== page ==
Translation: E.F. Watling, 1966
Edition: Penguin, 1966
Review number: 284
Seneca's tragedies had a similar influence on sixteenth century tragedy to that of Plautus on the comedy of the same period. Yet Seneca's reputation has suffered a comparative eclipse since then, and is now (as Watling observes) the first century Latin writer least likely to be known to modern readers.
Thyestes illustrates some of the reasons for this quite clearly (as do other plays in this volume). It differs from the other tragedies translated here, in that there is no extant Greek tragedy on the same theme for direct comparison (Octavia, also included here, being something of a special case). Nevertheless, the same issues that have led critics to dismiss Seneca's writing are still apparent. Thyestes is very static, despite the violent actions at its centre. This is partly due to the lack of stage directions, expected by a modern reader, but the lengthy speeches also have something to do with it. Several of the speeches read as though they are exercises in rhetoric, with the result that they could be transferred from one character to another without really affecting the play at all. (It goes without saying, then, that characterisation is weak.) The dialogue is virtually non-existent, as the play consists almost entirely of these long oratorical speeches; most acts only have two speakers. The role of the chorus is passive and ill defined. In short, it is difficult to see, on the evidence of Thyestes, why these plays had the influence that they did.
Thyestes retells part of the long story of the internal wrangling of the house of Pelops (of which the best known event is the murder of Agamemnon and Orestes' revenge, as retold in the Oresteia). Atreus, father of Agamemnon and Menelaus, is established as king of Mycenae, banishing his brother Thyestes. For a reason not fully established in the play, Atreus decides to destroy his brother, inviting him to return and join him in ruling Mycenae. This is a cover for his true intentions; Atreus desecrates the temple which is part of the palace by murdering Thyestes' two young sons there (a third, Aegisthus, survives) as though they were sacrifices despite the extremely ominous omens sent by the gods. (This melodramatic scene is made to have virtually no impact by being placed off stage; act three is entirely taken up by a messenger retelling the events to the chorus.) The two boys are then cooked, Atreus revelling in the sounds made by the roasting meat - an unpleasant touch reminiscent of the more sensational Elizabethan tragedies. This meal is served to the boys' father, who is only told at the end what he has been eating.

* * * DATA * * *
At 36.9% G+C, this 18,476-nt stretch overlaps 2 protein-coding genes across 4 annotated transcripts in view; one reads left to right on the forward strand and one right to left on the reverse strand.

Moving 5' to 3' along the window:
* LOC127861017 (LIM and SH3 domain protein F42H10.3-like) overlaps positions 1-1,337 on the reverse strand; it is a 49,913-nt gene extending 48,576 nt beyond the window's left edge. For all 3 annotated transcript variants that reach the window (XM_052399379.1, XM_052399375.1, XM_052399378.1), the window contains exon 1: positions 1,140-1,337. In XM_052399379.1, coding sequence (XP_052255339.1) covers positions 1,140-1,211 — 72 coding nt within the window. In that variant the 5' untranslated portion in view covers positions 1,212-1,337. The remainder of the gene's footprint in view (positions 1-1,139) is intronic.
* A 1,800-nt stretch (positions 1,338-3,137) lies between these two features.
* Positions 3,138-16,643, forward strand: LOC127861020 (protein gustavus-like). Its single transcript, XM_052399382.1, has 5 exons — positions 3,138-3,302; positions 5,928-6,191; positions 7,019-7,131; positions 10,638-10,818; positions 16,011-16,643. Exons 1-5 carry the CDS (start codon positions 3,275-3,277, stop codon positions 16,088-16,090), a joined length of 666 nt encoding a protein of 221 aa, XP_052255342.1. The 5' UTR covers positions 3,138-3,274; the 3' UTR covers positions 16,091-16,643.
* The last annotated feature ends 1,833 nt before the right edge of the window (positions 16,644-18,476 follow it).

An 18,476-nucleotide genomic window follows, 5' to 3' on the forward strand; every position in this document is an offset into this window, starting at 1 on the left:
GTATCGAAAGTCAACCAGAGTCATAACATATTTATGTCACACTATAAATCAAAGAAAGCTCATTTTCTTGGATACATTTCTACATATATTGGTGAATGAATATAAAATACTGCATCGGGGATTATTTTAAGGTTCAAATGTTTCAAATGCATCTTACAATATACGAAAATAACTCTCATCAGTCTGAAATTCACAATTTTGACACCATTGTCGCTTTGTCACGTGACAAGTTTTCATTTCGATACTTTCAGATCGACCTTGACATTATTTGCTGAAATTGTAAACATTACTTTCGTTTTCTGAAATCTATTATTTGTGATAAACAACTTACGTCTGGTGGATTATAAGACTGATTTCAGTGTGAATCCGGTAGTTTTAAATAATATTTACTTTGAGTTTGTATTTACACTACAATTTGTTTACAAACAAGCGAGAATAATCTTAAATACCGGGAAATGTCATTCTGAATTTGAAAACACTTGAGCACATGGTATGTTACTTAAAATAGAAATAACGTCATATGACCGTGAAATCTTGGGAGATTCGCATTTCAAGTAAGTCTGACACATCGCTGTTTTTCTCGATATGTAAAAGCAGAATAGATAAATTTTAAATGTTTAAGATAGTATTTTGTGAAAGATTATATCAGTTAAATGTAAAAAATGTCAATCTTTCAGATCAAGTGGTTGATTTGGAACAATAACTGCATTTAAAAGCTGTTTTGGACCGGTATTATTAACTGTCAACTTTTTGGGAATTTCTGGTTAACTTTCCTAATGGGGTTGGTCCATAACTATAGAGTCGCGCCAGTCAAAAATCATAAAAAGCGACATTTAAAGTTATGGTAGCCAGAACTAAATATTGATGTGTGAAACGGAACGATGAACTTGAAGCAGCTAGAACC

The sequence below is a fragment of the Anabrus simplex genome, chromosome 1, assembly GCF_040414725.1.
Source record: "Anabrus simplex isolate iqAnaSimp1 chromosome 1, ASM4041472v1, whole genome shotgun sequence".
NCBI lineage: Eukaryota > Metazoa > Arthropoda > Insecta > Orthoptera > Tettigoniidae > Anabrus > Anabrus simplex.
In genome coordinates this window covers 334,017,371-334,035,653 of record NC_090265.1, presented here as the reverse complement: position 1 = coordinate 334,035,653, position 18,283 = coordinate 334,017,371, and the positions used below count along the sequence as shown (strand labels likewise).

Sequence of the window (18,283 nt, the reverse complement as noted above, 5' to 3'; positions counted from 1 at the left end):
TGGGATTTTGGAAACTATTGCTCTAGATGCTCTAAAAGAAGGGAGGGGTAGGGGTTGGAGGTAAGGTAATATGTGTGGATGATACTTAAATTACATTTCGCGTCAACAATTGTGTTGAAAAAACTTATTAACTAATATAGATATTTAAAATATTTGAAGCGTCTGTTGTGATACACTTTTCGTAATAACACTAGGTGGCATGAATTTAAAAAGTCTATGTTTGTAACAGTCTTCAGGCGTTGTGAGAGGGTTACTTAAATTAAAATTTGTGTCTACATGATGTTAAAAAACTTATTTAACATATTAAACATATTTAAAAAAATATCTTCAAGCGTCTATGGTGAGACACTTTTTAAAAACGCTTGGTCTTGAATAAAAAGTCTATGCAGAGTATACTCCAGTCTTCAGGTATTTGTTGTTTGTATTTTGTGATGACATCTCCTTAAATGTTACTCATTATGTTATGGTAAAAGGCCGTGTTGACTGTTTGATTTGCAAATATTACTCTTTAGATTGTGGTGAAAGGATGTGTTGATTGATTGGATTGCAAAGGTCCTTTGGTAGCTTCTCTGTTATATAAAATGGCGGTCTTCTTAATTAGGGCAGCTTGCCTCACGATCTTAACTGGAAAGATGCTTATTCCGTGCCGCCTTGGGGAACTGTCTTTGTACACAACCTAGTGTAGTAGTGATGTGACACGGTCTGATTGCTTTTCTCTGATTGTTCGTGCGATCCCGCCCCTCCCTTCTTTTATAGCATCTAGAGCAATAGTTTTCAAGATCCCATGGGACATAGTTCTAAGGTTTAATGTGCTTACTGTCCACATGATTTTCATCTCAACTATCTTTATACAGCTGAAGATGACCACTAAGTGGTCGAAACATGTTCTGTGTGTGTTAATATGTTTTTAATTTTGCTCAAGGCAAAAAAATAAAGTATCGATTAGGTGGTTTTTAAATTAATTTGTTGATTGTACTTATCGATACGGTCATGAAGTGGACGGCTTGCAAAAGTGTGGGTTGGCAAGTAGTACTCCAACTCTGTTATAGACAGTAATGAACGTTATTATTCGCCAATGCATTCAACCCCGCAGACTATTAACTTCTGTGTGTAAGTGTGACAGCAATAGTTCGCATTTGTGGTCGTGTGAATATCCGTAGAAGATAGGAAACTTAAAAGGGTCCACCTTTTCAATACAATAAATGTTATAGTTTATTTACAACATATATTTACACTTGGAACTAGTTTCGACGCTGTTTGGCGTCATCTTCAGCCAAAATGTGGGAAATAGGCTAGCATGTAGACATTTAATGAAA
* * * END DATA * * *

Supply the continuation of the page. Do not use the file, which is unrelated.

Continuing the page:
The plot could have been developed in a much more interesting way, particularly given the recurring breakdown of family relationships among Pelops' descendants. (Examples include Pelops' own relationship with his father, Tantalus, providing the prototype for Thyestes' gruesome meal by attempting to serve up his own children as a banquet for the gods; Agamemnon and Aegisthus; Agamemnon and Clytemnestra; Orestes and Clytemnestra.) Seneca fails completely to do this; he seems insufficiently interested in the reality of his characters, in the psychological effects that such a background would have. This failure is the biggest problem that is specific to this one of Seneca's plays.